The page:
The Aurora directors have been charged under section 424 of the Companies Act of fraud and the reckless management of the Pamodzi Mines. The court application focuses on the damage amounting to around R1,5 billion caused to the mines while under their control; revenue of R122m earned from gold sales that subsequently disappeared without a trace; and R35m that was allegedly borrowed to Aurora by friends and family members of the Bhanas and that was repaid at an interest rate of 100%, as well as outstanding salaries for a period of about eight months being owed to 5 300 Aurora employees. Ultimately, the application seeks conviction of the directors in their personal capacity and should they fail to pay their debts their assets have to be seized, the proceeds of which are to be used to pay the workers.
Court proceedings focused on only a small part of the plundering of Aurora and exclude among others the following matters, which will be the subject of separate lawsuits: pension and unemployment insurance contributions which were deducted from salaries and subsequently stolen; Aurora’s non-registration with the Unemployment Insurance Fund, the Compensation Commissioner and the South African Revenue Services (SARS); perjury; the discharge of acid mine water into the Blesbokspruit; fraud amounting to R5,3 million related to the purchase of shares; and R12m stolen from an investor, to name but a few.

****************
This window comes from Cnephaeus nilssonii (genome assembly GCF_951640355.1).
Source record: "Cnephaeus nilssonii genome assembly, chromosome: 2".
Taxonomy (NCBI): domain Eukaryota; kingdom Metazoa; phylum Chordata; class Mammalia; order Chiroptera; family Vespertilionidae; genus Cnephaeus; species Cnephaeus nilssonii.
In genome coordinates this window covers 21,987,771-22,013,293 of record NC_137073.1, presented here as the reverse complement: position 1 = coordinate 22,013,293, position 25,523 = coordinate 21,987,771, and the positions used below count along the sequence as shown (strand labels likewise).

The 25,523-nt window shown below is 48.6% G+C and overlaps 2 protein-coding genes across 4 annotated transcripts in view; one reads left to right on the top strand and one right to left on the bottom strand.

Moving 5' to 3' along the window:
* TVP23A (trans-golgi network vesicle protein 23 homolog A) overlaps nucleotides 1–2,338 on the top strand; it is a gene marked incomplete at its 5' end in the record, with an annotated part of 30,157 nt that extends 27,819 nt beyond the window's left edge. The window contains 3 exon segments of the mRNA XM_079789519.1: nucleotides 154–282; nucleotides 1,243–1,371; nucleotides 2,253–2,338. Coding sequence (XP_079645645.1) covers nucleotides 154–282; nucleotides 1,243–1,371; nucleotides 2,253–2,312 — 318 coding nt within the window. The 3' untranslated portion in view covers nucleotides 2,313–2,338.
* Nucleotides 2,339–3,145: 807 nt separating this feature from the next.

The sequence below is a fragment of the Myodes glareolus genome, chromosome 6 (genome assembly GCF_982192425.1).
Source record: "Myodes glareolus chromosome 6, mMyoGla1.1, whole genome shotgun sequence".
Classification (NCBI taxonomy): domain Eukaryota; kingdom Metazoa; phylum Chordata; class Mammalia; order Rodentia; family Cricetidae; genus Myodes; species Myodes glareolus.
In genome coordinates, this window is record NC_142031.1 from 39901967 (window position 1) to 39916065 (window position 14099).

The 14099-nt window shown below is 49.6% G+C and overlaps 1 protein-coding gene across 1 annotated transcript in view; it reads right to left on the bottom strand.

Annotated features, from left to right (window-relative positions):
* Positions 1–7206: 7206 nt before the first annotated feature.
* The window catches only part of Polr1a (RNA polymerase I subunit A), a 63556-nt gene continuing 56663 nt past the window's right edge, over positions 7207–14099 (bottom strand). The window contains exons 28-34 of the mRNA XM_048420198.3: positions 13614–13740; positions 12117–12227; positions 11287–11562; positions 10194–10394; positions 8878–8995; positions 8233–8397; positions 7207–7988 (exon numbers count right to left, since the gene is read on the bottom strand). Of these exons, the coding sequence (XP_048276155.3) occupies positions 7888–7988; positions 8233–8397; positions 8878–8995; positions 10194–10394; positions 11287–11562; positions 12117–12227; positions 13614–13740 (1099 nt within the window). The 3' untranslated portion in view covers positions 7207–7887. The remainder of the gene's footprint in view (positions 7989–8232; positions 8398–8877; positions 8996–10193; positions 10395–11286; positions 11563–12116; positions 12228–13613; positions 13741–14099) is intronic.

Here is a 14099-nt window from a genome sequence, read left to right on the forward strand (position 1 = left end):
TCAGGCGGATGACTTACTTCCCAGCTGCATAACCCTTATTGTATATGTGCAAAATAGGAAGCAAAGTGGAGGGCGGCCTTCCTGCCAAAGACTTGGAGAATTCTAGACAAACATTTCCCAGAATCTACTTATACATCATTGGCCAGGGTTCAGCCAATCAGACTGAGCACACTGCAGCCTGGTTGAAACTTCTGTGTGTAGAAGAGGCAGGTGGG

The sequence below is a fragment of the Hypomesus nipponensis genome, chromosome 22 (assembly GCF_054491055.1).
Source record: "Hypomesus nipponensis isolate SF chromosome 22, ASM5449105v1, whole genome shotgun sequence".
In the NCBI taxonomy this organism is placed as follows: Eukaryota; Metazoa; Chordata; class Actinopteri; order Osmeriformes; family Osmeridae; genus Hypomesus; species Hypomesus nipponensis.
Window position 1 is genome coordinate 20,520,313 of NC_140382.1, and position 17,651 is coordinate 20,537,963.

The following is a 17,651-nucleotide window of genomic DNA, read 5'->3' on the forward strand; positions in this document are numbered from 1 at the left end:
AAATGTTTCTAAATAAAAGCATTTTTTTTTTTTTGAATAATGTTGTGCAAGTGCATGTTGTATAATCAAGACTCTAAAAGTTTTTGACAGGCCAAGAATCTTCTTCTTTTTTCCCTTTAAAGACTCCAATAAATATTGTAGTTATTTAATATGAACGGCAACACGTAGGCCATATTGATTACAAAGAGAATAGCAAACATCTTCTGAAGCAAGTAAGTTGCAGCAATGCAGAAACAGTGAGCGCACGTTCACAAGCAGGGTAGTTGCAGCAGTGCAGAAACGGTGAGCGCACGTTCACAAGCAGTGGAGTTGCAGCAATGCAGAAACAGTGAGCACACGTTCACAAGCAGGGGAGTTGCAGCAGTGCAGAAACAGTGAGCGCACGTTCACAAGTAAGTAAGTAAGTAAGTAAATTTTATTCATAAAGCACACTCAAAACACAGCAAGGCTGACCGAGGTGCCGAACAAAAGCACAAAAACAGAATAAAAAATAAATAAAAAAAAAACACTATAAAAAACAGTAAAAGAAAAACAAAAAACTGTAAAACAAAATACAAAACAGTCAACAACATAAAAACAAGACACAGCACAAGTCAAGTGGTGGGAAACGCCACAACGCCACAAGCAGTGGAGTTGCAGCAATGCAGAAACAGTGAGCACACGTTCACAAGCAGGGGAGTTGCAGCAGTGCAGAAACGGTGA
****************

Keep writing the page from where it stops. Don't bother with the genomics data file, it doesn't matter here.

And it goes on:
Nepotism and political connections can get you far in SA. Just look at Khulubuse Zuma.
For the sake of background, the sequence of events is briefly outlined as follows: In October 2009 the Pamodzi liquidators appointed Aurora to manage the Grootvlei and Orkney mines. By December 2009, they would have received a sum of around R600m from an “investor” to purchase the mines. During negotiations to purchase the mines, the Aurora directors indicated that, among others, they had acquired two companies in the timber industry, had piles of cash and that they had the back-up of a major Malaysian investor. Aurora took over the 5 300 miners and mining continued.
After three months, Aurora had earned R122m from gold sales but, as mentioned, the revenue disappeared. By December 2009, there was no sign of the mysterious Malaysian investor’s money and it came to light that almost none of the service providers had been paid during the first three months of the Aurora directors’ tenure – among those count Eskom and municipal bills – no taxes were paid to SARS and workers had only received a small part of their salaries since December.